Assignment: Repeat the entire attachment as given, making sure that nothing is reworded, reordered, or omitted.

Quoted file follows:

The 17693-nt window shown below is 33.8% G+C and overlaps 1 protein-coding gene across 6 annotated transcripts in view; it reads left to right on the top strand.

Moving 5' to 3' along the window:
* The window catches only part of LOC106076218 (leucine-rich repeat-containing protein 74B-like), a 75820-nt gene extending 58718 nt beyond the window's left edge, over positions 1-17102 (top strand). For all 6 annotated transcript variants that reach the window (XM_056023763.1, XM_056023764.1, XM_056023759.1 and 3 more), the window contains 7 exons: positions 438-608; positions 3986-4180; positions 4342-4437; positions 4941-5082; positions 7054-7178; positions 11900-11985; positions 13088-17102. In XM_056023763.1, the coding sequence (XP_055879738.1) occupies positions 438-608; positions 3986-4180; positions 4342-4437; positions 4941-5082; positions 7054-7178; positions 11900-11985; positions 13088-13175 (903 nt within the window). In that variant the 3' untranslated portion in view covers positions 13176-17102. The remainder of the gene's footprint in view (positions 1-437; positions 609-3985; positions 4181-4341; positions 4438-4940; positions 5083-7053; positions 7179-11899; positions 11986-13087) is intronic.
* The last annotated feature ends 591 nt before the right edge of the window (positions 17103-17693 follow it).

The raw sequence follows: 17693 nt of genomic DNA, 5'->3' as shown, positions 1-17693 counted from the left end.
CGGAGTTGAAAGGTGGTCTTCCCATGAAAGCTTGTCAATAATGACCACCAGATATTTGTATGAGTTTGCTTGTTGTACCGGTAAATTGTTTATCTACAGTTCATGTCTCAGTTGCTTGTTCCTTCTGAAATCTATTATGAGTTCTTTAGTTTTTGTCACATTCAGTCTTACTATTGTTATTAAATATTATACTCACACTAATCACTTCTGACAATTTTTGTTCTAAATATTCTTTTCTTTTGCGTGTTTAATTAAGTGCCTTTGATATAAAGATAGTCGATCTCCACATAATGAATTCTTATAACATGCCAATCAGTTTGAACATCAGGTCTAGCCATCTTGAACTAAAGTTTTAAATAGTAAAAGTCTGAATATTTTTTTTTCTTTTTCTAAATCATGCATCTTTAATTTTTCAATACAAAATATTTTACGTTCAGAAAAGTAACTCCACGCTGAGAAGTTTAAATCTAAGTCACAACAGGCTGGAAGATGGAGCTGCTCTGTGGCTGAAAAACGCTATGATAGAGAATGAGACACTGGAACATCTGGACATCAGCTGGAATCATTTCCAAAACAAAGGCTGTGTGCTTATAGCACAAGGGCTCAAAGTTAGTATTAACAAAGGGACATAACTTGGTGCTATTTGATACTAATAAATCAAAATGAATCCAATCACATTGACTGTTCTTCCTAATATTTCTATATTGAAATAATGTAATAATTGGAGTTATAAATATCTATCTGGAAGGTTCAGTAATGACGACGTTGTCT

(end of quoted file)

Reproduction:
The 17693-nt window shown below is 33.8% G+C and overlaps 1 protein-coding gene across 6 annotated transcripts in view; it reads left to right on the top strand.

Moving 5' to 3' along the window:
* The window catches only part of LOC106076218 (leucine-rich repeat-containing protein 74B-like), a 75820-nt gene extending 58718 nt beyond the window's left edge, over positions 1-17102 (top strand). For all 6 annotated transcript variants that reach the window (XM_056023763.1, XM_056023764.1, XM_056023759.1 and 3 more), the window contains 7 exons: positions 438-608; positions 3986-4180; positions 4342-4437; positions 4941-5082; positions 7054-7178; positions 11900-11985; positions 13088-17102. In XM_056023763.1, the coding sequence (XP_055879738.1) occupies positions 438-608; positions 3986-4180; positions 4342-4437; positions 4941-5082; positions 7054-7178; positions 11900-11985; positions 13088-13175 (903 nt within the window). In that variant the 3' untranslated portion in view covers positions 13176-17102. The remainder of the gene's footprint in view (positions 1-437; positions 609-3985; positions 4181-4341; positions 4438-4940; positions 5083-7053; positions 7179-11899; positions 11986-13087) is intronic.
* The last annotated feature ends 591 nt before the right edge of the window (positions 17103-17693 follow it).

The raw sequence follows: 17693 nt of genomic DNA, 5'->3' as shown, positions 1-17693 counted from the left end.
CGGAGTTGAAAGGTGGTCTTCCCATGAAAGCTTGTCAATAATGACCACCAGATATTTGTATGAGTTTGCTTGTTGTACCGGTAAATTGTTTATCTACAGTTCATGTCTCAGTTGCTTGTTCCTTCTGAAATCTATTATGAGTTCTTTAGTTTTTGTCACATTCAGTCTTACTATTGTTATTAAATATTATACTCACACTAATCACTTCTGACAATTTTTGTTCTAAATATTCTTTTCTTTTGCGTGTTTAATTAAGTGCCTTTGATATAAAGATAGTCGATCTCCACATAATGAATTCTTATAACATGCCAATCAGTTTGAACATCAGGTCTAGCCATCTTGAACTAAAGTTTTAAATAGTAAAAGTCTGAATATTTTTTTTTCTTTTTCTAAATCATGCATCTTTAATTTTTCAATACAAAATATTTTACGTTCAGAAAAGTAACTCCACGCTGAGAAGTTTAAATCTAAGTCACAACAGGCTGGAAGATGGAGCTGCTCTGTGGCTGAAAAACGCTATGATAGAGAATGAGACACTGGAACATCTGGACATCAGCTGGAATCATTTCCAAAACAAAGGCTGTGTGCTTATAGCACAAGGGCTCAAAGTTAGTATTAACAAAGGGACATAACTTGGTGCTATTTGATACTAATAAATCAAAATGAATCCAATCACATTGACTGTTCTTCCTAATATTTCTATATTGAAATAATGTAATAATTGGAGTTATAAATATCTATCTGGAAGGTTCAGTAATGACGACGTTGTCT